Music community left short changed by new PRS Virtual Concert Tariffs

A new licensing fee will force promoters to pay for posthumous virtual concerts.

Music community left short changed by new PRS Virtual Concert Tariffs

A new licensing fee will force promoters to pay for posthumous virtual concerts.

UPDATE - PRS HAVE REVOKED THIS DECISION, MORE HERE

Announcements of a new scheme to charge tariffs on virtually attended events during the coronavirus pandemic is set to affect the livelihoods of musicians, artists, promoters and technical crews across the country, jeopardising thousands within the music community. 

PRS - a UK based agency responsible for collecting royalties for musicians announced that virtual events, both posthumous and in the future will be subject to weighty fee's which will leave many out of pocket during a period of unimaginable decline for an already struggling industry. UK Music, an independent organisation, estimated that the music industry had halved as a result of the pandemic leaving thousands jobless and struggling.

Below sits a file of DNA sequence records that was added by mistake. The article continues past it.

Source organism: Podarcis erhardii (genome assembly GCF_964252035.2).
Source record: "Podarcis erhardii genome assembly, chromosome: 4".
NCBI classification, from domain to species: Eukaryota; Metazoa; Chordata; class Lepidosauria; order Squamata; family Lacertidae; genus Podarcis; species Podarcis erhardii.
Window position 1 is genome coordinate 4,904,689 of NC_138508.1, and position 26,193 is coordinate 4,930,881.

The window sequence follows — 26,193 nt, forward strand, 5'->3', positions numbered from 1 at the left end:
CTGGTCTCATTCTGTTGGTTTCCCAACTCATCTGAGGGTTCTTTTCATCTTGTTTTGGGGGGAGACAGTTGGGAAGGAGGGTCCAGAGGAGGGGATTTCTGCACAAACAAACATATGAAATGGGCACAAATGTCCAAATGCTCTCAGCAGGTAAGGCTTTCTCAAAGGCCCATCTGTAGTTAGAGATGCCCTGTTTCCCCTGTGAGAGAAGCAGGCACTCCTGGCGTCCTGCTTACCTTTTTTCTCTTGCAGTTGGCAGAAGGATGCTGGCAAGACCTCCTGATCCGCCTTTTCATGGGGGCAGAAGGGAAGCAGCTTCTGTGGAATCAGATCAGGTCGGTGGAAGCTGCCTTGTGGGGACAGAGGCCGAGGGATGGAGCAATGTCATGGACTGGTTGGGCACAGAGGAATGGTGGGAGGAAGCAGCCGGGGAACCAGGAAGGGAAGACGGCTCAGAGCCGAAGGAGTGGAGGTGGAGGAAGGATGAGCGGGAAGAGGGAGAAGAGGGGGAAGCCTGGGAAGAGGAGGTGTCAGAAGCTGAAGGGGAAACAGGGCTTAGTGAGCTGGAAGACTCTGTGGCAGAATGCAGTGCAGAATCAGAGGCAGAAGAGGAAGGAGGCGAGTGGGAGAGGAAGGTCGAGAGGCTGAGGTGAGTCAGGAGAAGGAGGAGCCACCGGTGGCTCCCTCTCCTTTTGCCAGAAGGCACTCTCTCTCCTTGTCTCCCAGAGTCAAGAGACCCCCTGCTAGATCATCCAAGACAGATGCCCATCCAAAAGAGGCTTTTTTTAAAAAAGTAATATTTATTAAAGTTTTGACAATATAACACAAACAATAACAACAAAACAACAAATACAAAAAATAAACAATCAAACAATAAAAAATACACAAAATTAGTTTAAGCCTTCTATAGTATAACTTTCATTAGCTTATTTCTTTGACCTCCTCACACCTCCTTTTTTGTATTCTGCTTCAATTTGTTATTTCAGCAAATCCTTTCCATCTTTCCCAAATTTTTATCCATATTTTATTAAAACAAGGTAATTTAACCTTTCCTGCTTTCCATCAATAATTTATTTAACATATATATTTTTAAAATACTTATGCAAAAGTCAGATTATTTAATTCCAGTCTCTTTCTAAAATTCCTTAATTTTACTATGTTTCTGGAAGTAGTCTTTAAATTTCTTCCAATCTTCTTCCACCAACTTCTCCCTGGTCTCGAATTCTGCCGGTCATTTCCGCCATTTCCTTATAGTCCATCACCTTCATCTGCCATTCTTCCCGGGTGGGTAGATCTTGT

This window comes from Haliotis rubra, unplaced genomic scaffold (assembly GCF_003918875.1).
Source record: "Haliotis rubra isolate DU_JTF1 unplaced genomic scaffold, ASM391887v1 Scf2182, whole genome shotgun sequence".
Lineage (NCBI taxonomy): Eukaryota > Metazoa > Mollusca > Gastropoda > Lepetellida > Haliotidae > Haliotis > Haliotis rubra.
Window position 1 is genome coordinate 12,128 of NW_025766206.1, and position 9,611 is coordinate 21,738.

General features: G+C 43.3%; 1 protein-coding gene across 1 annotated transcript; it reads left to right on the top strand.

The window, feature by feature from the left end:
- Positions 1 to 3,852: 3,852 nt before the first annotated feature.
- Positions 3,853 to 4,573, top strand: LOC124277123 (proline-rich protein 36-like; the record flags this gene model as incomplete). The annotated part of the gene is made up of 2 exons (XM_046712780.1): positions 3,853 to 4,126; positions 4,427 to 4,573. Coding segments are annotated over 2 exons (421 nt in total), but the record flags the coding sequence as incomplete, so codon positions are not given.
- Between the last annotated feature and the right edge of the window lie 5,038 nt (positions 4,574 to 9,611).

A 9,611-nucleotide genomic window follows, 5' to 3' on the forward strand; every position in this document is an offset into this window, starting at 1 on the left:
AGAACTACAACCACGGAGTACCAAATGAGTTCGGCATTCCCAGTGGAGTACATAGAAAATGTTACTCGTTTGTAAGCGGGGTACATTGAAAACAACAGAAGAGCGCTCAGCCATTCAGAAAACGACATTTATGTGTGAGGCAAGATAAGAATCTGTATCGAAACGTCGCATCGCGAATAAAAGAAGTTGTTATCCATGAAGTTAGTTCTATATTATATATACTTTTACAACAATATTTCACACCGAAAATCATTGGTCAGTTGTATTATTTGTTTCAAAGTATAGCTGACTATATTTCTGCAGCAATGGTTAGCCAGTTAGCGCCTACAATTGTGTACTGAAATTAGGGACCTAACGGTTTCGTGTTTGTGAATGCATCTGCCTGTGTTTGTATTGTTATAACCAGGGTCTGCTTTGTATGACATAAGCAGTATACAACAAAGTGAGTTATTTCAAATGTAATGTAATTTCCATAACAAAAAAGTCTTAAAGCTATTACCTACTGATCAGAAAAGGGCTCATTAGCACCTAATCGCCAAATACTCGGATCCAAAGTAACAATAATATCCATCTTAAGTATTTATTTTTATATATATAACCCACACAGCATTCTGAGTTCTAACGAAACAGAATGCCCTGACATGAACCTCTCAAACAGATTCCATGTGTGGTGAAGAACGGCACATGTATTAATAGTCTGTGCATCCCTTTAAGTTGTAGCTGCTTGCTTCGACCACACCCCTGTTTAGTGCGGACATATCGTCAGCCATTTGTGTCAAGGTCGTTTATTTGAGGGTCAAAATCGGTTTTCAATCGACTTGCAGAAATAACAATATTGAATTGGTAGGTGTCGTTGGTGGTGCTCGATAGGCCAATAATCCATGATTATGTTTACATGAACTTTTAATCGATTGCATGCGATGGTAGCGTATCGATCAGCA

Many promoters, musicians and artists have turned to virtual events in recent months, hosting events online in an attempt to raise support and funds. Within the electronic music community these have been well and widely attended with the likes of Club Quarantine and shows by Bicep to name but a very few. 

PRS has announced that any virtual event which did not gross less than £500 will be subject to a newly introduced license fee. For any event which grossed more than £500 a direct tariff will be implemented as part of a percentage based licensing system. These measures are brand new and have been met with heavy criticism from a broad sector of the industry, describing the new fees as a "cash grab". 

Matt Wickings from Eventcube and Corsica Studios describes the potential impacts on the industry. 

"Online streaming has given a much needed platform for creativity to artists over the last ten months, so to impose a levy on those with smaller audiences and to have the guile to even back date it, means it will effect those who have been hit hardest by Covid disproportionately."

More details HERE

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